Little ELit are embracing the thoughtful use of technology in programs, and advocating the importance for librarians to know enough about apps to be able to recommend high quality ones to parents. Others point out research that shows the importance of human interaction for young children, and the American Academy of Pediatrics statements on screen time being detrimental for children.
I'm not sure where I stand on this debate, but I think it is incredibly important. I am in the information-gathering phase of it all, I find intelligent and thoughtful people on both sides, making compelling points. I'm thinking that maybe the argument doesn't need to be as polarized as it has become. There is no doubt that we all understand that engagement with caregivers is crucial. The question is whether screens can be used as a tool for engagement, and if so, how to ensure that parents, librarians, teachers, caregivers all have the information they need to select and use the tool effectively.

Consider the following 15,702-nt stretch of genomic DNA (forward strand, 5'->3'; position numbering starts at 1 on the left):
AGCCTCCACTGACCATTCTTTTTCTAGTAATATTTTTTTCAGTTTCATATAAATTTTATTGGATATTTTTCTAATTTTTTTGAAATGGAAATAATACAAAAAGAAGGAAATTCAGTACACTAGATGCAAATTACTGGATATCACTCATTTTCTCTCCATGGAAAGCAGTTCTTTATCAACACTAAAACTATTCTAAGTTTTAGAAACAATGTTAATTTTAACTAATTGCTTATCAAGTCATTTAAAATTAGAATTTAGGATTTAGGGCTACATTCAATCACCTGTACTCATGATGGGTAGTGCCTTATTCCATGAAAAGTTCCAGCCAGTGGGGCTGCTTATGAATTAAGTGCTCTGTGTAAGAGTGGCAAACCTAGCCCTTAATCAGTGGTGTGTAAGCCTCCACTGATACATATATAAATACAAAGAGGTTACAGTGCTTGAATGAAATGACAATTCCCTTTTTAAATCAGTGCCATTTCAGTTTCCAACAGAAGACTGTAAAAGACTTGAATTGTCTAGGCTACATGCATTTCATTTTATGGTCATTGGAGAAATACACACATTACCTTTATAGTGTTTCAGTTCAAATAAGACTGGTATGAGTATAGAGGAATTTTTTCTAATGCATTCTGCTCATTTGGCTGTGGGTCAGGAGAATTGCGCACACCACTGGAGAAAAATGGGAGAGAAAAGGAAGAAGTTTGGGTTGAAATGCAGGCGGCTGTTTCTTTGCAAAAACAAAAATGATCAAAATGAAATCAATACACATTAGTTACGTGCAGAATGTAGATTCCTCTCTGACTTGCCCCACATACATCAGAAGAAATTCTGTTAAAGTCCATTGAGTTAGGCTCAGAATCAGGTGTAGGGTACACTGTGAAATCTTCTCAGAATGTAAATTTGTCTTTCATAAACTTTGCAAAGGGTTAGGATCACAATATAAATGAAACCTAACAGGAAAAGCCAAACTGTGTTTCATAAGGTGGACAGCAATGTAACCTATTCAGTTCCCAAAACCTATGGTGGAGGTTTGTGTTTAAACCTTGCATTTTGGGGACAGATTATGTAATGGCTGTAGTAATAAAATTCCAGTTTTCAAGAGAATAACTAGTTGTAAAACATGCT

There is a lot to learn and think about, which is why I haven't taken a strong position right now. I have inclinations, but I'm trying to be open and learn. Watch for more posts as I take in more information (and please send your opinions and resources my way!). I highly encourage all of you to take advantage of the conversations going on around us and learn as much as you can about the topic. It's something we all need to delve into!
On that note, I found information about a forum called Beyond Screentime, sponsored by The New America Foundation. It is a live presentation with all sorts of fascinating speakers and exhibits, and there will be a free screencast of the event on March 26. No need to register for the screencast, and since most of us won't be in Washington, DC that day, you just need to remember to check it out!